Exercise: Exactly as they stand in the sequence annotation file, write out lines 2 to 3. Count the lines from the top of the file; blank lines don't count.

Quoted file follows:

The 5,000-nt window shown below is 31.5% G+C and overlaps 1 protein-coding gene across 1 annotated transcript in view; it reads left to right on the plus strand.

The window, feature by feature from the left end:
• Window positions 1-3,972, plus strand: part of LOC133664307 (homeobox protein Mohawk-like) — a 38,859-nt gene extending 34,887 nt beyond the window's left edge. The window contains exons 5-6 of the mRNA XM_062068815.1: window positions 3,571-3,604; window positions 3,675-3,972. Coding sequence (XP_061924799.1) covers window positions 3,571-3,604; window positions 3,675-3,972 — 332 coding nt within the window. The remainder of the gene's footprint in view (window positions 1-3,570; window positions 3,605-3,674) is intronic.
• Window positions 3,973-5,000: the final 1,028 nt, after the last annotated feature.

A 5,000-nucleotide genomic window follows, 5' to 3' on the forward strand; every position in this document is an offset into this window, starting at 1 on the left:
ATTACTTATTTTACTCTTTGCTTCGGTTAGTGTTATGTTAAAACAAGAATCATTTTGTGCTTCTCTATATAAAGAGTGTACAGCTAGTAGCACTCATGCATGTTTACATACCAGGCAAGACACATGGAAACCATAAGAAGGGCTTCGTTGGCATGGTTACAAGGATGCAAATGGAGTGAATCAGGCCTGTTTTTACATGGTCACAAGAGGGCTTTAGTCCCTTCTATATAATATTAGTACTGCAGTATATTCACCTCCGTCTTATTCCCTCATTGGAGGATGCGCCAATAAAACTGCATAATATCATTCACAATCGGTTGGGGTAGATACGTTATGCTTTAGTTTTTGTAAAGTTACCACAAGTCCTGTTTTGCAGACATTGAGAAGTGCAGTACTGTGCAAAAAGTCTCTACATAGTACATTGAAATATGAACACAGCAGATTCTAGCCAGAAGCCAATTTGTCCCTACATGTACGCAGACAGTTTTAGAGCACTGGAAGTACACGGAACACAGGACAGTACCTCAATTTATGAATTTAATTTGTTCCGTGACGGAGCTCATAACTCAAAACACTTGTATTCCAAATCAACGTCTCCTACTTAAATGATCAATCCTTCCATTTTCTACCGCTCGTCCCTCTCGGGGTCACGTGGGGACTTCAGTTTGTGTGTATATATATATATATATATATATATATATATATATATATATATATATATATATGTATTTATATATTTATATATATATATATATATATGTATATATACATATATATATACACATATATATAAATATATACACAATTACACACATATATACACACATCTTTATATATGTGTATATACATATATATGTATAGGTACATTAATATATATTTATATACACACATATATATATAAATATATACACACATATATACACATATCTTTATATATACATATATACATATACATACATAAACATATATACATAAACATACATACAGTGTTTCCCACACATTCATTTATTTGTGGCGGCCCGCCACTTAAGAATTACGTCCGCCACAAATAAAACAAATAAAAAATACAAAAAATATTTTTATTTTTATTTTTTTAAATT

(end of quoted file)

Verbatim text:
The window, feature by feature from the left end:
• Window positions 1-3,972, plus strand: part of LOC133664307 (homeobox protein Mohawk-like) — a 38,859-nt gene extending 34,887 nt beyond the window's left edge. The window contains exons 5-6 of the mRNA XM_062068815.1: window positions 3,571-3,604; window positions 3,675-3,972. Coding sequence (XP_061924799.1) covers window positions 3,571-3,604; window positions 3,675-3,972 — 332 coding nt within the window. The remainder of the gene's footprint in view (window positions 1-3,570; window positions 3,605-3,674) is intronic.